Mankell accuses Israel of ‘piracy’

Mankell accuses Israel of 'piracy'
Top Swedish crime writer Henning Mankell has accused Israel of "piracy" for its attack on a Gaza-bound aid fleet and has denied weapons were stashed on the ships, in comments broadcast on Wednesday.

Mankell, the author of the popular Wallander series of detective novels, said Israeli commandos shot people who were sleeping during Monday’s raid on the flotilla, in which nine activists were killed and dozens injured.

“The Israelis transformed their navy into a pirate enterprise,” Mankell told reporters after he returned to the southwestern Swedish city of Gothenburg late Tuesday after taking part in the aid operation.

“All the ships (in the flotilla) were hijacked, and this was really piracy,” said Mankell, whose comments were broadcast by Swedish public radio on Wednesday.

“What will happen next year when we come back with hundreds of boats? Will they fire a nuclear bomb?” he asked.

Mankell was one of 11 Swedes who participated in the operation, which involved a total of 682 people from 42 countries aboard six ships.

“We had expected to run into trouble when we reached the border (of Israeli territorial waters), but we were mistaken,” Mankell said.

“Far from the limit, in (international) water, we were attacked… by helicopters, speedboats and other vessels and lots of commando soldiers who came onboard and hijacked ship after ship.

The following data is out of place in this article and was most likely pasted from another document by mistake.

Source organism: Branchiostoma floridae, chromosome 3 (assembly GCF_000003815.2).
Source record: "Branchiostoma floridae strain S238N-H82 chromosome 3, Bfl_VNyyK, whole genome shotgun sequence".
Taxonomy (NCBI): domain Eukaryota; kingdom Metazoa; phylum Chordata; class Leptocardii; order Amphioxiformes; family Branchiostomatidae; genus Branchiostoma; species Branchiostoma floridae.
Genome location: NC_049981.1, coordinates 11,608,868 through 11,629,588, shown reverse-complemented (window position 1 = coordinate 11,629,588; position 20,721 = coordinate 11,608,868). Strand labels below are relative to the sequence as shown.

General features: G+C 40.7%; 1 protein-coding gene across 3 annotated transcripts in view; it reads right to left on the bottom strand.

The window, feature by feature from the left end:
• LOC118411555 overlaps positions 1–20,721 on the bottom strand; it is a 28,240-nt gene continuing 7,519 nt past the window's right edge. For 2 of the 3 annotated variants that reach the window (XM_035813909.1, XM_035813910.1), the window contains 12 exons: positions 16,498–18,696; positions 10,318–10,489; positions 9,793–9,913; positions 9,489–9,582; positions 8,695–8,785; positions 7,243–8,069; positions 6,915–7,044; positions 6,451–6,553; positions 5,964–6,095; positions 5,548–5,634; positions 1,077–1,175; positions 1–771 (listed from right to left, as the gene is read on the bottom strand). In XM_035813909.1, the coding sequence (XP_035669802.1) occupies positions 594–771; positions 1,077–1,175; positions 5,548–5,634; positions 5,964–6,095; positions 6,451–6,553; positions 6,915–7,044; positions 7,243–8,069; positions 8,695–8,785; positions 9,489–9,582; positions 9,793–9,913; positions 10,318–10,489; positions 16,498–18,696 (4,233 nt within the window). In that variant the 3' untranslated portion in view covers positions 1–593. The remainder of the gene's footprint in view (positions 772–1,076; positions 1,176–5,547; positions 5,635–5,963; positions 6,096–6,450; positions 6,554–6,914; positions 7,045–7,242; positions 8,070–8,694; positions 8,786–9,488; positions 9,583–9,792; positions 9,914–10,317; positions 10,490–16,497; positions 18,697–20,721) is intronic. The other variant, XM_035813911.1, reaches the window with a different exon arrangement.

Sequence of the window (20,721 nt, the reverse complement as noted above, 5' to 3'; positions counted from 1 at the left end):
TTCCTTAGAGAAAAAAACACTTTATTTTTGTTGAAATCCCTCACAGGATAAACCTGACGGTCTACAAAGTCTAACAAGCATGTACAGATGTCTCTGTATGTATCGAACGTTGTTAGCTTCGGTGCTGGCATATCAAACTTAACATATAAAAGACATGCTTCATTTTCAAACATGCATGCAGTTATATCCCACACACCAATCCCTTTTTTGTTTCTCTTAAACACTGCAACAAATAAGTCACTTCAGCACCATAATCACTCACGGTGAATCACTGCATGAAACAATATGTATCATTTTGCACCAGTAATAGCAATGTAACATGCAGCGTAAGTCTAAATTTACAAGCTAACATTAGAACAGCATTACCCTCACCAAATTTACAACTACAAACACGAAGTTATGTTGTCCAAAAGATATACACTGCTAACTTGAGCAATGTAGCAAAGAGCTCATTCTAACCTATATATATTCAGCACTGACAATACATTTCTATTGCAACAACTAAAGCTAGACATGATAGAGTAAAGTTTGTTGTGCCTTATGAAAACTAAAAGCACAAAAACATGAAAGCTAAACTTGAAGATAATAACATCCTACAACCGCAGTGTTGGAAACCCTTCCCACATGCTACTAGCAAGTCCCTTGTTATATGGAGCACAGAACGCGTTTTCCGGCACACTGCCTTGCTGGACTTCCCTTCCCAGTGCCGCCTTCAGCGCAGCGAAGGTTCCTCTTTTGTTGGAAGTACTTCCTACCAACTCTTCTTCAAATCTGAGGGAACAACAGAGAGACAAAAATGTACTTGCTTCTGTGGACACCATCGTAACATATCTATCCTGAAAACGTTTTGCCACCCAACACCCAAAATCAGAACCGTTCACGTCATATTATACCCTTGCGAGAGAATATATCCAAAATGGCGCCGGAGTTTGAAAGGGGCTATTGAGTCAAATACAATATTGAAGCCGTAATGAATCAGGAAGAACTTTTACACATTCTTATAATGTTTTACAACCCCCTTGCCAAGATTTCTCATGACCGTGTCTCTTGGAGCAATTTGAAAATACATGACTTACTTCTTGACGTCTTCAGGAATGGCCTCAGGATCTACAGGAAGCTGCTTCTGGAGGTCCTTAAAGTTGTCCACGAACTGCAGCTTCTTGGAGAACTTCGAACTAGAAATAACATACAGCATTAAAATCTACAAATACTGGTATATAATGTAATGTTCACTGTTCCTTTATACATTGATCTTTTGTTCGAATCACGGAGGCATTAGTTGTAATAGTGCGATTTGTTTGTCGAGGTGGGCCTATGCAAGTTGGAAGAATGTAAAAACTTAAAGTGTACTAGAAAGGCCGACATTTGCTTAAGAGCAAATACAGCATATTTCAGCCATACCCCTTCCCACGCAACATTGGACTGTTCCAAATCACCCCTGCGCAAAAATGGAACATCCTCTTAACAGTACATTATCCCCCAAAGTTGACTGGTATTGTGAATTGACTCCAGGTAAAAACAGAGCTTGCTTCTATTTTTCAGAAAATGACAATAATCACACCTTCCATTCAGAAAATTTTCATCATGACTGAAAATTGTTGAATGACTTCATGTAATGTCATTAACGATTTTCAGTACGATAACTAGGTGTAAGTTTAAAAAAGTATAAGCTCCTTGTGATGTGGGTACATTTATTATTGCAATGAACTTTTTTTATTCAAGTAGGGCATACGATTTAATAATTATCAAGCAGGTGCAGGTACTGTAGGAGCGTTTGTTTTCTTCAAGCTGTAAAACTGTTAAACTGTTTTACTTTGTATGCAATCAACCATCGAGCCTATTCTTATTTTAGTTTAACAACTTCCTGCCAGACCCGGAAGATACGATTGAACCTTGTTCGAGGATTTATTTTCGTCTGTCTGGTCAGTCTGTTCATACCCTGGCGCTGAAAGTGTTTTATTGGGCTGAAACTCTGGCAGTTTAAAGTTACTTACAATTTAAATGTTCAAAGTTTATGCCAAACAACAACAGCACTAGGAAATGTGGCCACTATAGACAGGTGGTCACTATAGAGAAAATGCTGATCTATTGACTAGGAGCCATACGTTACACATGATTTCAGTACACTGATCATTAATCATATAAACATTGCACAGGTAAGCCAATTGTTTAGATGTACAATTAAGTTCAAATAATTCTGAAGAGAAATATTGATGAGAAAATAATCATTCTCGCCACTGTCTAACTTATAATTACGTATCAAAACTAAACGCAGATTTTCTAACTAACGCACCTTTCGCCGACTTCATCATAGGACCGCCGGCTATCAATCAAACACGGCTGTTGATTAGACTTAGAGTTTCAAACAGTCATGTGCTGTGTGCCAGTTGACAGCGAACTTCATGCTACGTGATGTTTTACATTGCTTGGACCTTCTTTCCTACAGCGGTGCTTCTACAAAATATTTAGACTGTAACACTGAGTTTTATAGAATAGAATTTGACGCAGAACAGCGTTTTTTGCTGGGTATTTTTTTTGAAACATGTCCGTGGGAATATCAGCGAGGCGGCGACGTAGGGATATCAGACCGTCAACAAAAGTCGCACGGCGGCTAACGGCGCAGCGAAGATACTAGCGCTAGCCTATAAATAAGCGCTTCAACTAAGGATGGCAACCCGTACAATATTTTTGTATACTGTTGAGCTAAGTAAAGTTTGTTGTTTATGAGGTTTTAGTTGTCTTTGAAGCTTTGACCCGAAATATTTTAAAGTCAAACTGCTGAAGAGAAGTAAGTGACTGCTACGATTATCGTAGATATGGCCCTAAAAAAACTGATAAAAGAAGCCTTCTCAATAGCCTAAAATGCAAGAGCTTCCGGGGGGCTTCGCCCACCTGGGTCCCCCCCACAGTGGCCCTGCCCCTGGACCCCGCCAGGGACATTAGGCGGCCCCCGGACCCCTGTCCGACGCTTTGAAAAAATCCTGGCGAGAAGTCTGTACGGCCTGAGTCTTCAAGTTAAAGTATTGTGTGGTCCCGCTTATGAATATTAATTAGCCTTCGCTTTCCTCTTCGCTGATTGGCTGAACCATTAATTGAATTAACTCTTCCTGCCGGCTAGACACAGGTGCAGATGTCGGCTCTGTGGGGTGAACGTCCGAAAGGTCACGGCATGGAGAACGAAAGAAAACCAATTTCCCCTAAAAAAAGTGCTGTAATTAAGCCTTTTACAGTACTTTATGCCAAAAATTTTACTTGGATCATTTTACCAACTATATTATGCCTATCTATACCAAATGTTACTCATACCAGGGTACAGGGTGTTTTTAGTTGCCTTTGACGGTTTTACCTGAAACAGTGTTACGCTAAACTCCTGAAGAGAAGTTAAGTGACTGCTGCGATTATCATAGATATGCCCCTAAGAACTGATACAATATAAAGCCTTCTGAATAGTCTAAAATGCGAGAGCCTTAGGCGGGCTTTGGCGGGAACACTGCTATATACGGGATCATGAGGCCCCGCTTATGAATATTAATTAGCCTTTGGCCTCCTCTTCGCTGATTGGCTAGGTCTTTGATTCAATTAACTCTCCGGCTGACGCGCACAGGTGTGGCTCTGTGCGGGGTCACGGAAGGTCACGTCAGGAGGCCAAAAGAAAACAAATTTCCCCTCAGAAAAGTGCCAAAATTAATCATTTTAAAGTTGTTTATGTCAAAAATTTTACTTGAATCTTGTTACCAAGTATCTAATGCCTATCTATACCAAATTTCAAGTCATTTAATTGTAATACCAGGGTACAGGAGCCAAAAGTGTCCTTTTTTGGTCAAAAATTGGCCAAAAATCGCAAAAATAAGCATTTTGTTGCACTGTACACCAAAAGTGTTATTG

“They did not hesitate to attack using lethal force. They shot people who were sleeping,” he said.

Mankell said the Israelis’ claim that large numbers of weapons were found on the vessels was “nonsense.”

“On the ship I was on, they found one weapon: my razor. And they actually came up and showed it off, my razor, so you see what level this was at,” Mankell said.

The author further accused Israel of kidnap when it towed the ships to one of its ports and detained those on board.

“At the moment they started taking the boats towards Israel, we were all kidnapped. It is that simple,” he said.

Despite the aid flotilla’s failure to break Israel’s blockade against the Gaza Strip and deliver some 10,000 tonnes of supplies, Mankell said the operation was a partial success.

“Today we know that Israel is on its knees. No one could predict that the rest of the world would react in this way. They are completely isolated,” he said, adding “people are completely fed up with this brutality and this violence that the power (Israel) has on its conscience.”

He said he was in “despair” over the killings and added that he was also saddened to think of “some of our friends who are still sitting in some very uncomfortable prisons in Israel, where they are being beaten.”.

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